I don’t like to go on, but this is an issue that simply refuses to lie down.
The plot so far.
You may remember that last month Britain and Germany abstained in a crucial EU vote which aimed to introduce restrictions on the use of neonicotinoid pesticides which have been widely implicated in killing bees and other pollinators. The proposal for a two year ban on the use of neonics on a range of specific crops, followed advice received by the European Food Safety Authority. (EFSA) The details are in my earlier blog “The Plight of the Humble Bee”.
The position of Britain’s Owen Paterson, the Secretary for Environment, Food and Rural Affairs, is that the science is inconclusive, the cost benefits analysis unclear and he intends to wait for DEFRA’s own trials before making any commitments.
That sounds reasonable.
|Prof. Ian Boyd|
However Paterson’s own chief scientific advisor, Prof. Ian Boyd of St Andrew’s University, admits that insufficient testing has been carried out to inform a proper cost benefit analysis. He agrees that in twenty years of use, it is unacceptable that that the manufacturers have not published clear data one way or the other. In fact the agrochemicals companies who make neonics have spent a fortune trying to prove that bee decline is primarily caused by the parasitic varroa mite. Meanwhile a growing number of peer reviewed research reports do support the view that neonicotinoids are a major factor in pollinator decline.
But is a cost-benefit analysis the appropriate way to go about this? How do you compare the financial benefit of biodiversity with the costs of implementing bans or restrictions? Actually, The Scottish Wildlife Trust, which supports the ban, does try to do just that. “Bees and other pollinating insects play a vital role in food production, worth approximately £43 million/yr to Scotland’s economy.” Obviously the figure for the entire UK would be several times greater than that. Although they also point out that “Most… plant communities rely on pollinating insects to reproduce and therefore spread. They also form a vital part of the food chain for other species such as birds, reptiles and amphibians. It follows that any insecticide that drastically reduces pollinator numbers will have effects beyond the agricultural sector and will ultimately affect the health and function of entire ecosystems.”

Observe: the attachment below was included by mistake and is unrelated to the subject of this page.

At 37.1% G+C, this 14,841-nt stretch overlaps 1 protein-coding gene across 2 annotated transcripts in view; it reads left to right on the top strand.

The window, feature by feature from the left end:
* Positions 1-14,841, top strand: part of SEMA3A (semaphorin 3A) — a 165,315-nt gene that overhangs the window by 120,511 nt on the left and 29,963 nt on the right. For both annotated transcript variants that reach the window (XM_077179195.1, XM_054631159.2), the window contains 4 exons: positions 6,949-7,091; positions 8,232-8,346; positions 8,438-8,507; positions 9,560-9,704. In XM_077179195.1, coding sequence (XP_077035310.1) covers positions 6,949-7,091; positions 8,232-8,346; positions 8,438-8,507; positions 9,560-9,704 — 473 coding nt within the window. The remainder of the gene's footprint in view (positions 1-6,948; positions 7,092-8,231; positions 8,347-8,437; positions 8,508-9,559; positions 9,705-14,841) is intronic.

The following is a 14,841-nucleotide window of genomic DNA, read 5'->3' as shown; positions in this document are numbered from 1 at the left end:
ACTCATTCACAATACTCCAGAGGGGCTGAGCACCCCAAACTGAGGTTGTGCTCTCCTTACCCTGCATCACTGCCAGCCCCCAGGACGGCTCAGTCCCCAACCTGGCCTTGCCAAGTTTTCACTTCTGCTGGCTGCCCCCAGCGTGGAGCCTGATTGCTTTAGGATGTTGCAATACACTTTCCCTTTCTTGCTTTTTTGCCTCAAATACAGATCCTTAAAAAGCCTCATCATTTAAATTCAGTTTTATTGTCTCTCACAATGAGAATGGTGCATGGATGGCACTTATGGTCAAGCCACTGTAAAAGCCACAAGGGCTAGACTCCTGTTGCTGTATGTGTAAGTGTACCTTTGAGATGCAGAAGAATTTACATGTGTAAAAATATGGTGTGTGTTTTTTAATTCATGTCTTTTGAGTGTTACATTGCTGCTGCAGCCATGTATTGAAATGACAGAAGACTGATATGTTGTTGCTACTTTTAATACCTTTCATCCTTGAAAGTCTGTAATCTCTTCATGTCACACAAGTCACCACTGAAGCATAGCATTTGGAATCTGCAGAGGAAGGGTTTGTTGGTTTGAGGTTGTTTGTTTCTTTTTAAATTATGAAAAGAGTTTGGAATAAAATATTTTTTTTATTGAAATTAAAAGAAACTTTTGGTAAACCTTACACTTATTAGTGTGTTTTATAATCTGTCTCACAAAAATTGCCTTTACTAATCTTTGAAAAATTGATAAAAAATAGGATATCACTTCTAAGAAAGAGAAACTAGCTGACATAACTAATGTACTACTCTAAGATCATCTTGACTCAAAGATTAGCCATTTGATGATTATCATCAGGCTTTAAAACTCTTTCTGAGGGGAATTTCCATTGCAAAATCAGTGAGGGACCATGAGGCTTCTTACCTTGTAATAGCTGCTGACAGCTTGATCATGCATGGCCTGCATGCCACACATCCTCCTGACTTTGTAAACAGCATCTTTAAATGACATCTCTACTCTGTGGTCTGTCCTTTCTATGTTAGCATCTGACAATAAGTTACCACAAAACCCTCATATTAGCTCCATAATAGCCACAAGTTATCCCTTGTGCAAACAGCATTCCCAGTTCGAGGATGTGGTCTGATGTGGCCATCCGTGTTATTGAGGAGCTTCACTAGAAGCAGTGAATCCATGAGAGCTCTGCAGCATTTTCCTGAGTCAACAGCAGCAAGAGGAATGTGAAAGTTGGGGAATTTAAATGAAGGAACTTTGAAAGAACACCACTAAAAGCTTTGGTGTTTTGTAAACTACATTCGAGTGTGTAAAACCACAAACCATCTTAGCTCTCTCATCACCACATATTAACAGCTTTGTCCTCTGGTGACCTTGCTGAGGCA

And what of DEFRA’s own trials, referred to by Mr. Paterson? On 27th February, Prof. Boyd gave evidence to the UK Environmental Audit Committee at which he admitted that their field trials had been seriously compromised by contamination from neonicotinoids and stated that at the control site of the bumblebee study, there were residues of neonicotinoids in pollen and nectar. In other words, bees range so widely to find nectar, that it was impossible to isolate a colony from the effects of these insecticides in order to conduct comparative trials. Surely that highlights the scale of the problem and reinforces the need for restrictions as the only way to assess the impact of neonics?
Currently, Prof Boyd conceded, there are no relevant trials in the pipeline which might influence DEFRA’s stance.
Are we sure neonicotinoids are to blame?
PAN, The Pesticide Action Network, which also unsurprisingly supports the ban, is very clear.
“Honey bee losses and population declines are certainly multi-factored, [their bold] involving reduction in adequate and good quality foraging sources, habitat degradation, reduced immune system defences to parasites and diseases, as well as increased exposure to neonicotinoids.” But doesn’t that make it all the more important that we do what we can to avoid needlessly adding to the problem.
Plus other circumstantial evidence also points towards neonics as a major culprit.
Colony Collapse Disorder was first noticed within two or three years of neonics being introduced.